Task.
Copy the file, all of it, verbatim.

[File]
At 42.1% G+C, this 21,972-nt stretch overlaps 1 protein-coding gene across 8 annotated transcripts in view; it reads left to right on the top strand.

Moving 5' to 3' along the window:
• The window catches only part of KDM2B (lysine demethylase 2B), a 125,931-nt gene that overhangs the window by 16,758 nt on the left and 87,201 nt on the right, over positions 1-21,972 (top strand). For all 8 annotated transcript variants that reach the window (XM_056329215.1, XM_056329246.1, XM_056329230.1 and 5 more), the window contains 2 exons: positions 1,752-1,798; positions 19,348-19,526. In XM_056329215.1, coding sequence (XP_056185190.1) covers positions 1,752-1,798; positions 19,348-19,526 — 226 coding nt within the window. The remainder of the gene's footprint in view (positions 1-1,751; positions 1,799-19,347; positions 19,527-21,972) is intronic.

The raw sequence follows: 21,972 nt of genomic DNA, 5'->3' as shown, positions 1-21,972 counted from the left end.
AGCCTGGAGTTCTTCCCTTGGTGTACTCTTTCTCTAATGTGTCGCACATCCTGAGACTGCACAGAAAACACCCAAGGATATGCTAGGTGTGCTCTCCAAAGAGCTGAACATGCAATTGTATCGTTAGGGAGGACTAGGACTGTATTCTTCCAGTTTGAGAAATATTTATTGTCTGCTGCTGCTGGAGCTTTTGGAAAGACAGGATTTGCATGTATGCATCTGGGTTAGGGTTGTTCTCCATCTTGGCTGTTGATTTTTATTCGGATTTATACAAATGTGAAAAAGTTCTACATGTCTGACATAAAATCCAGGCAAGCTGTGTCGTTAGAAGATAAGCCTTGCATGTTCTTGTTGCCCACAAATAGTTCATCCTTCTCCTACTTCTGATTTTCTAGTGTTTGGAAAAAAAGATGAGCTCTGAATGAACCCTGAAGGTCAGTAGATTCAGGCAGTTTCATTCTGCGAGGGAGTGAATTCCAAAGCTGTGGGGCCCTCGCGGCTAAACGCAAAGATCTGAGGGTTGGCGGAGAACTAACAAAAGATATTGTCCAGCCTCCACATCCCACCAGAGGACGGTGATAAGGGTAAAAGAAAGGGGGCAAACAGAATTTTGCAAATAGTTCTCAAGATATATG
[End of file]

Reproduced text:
At 42.1% G+C, this 21,972-nt stretch overlaps 1 protein-coding gene across 8 annotated transcripts in view; it reads left to right on the top strand.

Moving 5' to 3' along the window:
• The window catches only part of KDM2B (lysine demethylase 2B), a 125,931-nt gene that overhangs the window by 16,758 nt on the left and 87,201 nt on the right, over positions 1-21,972 (top strand). For all 8 annotated transcript variants that reach the window (XM_056329215.1, XM_056329246.1, XM_056329230.1 and 5 more), the window contains 2 exons: positions 1,752-1,798; positions 19,348-19,526. In XM_056329215.1, coding sequence (XP_056185190.1) covers positions 1,752-1,798; positions 19,348-19,526 — 226 coding nt within the window. The remainder of the gene's footprint in view (positions 1-1,751; positions 1,799-19,347; positions 19,527-21,972) is intronic.

The raw sequence follows: 21,972 nt of genomic DNA, 5'->3' as shown, positions 1-21,972 counted from the left end.
AGCCTGGAGTTCTTCCCTTGGTGTACTCTTTCTCTAATGTGTCGCACATCCTGAGACTGCACAGAAAACACCCAAGGATATGCTAGGTGTGCTCTCCAAAGAGCTGAACATGCAATTGTATCGTTAGGGAGGACTAGGACTGTATTCTTCCAGTTTGAGAAATATTTATTGTCTGCTGCTGCTGGAGCTTTTGGAAAGACAGGATTTGCATGTATGCATCTGGGTTAGGGTTGTTCTCCATCTTGGCTGTTGATTTTTATTCGGATTTATACAAATGTGAAAAAGTTCTACATGTCTGACATAAAATCCAGGCAAGCTGTGTCGTTAGAAGATAAGCCTTGCATGTTCTTGTTGCCCACAAATAGTTCATCCTTCTCCTACTTCTGATTTTCTAGTGTTTGGAAAAAAAGATGAGCTCTGAATGAACCCTGAAGGTCAGTAGATTCAGGCAGTTTCATTCTGCGAGGGAGTGAATTCCAAAGCTGTGGGGCCCTCGCGGCTAAACGCAAAGATCTGAGGGTTGGCGGAGAACTAACAAAAGATATTGTCCAGCCTCCACATCCCACCAGAGGACGGTGATAAGGGTAAAAGAAAGGGGGCAAACAGAATTTTGCAAATAGTTCTCAAGATATATG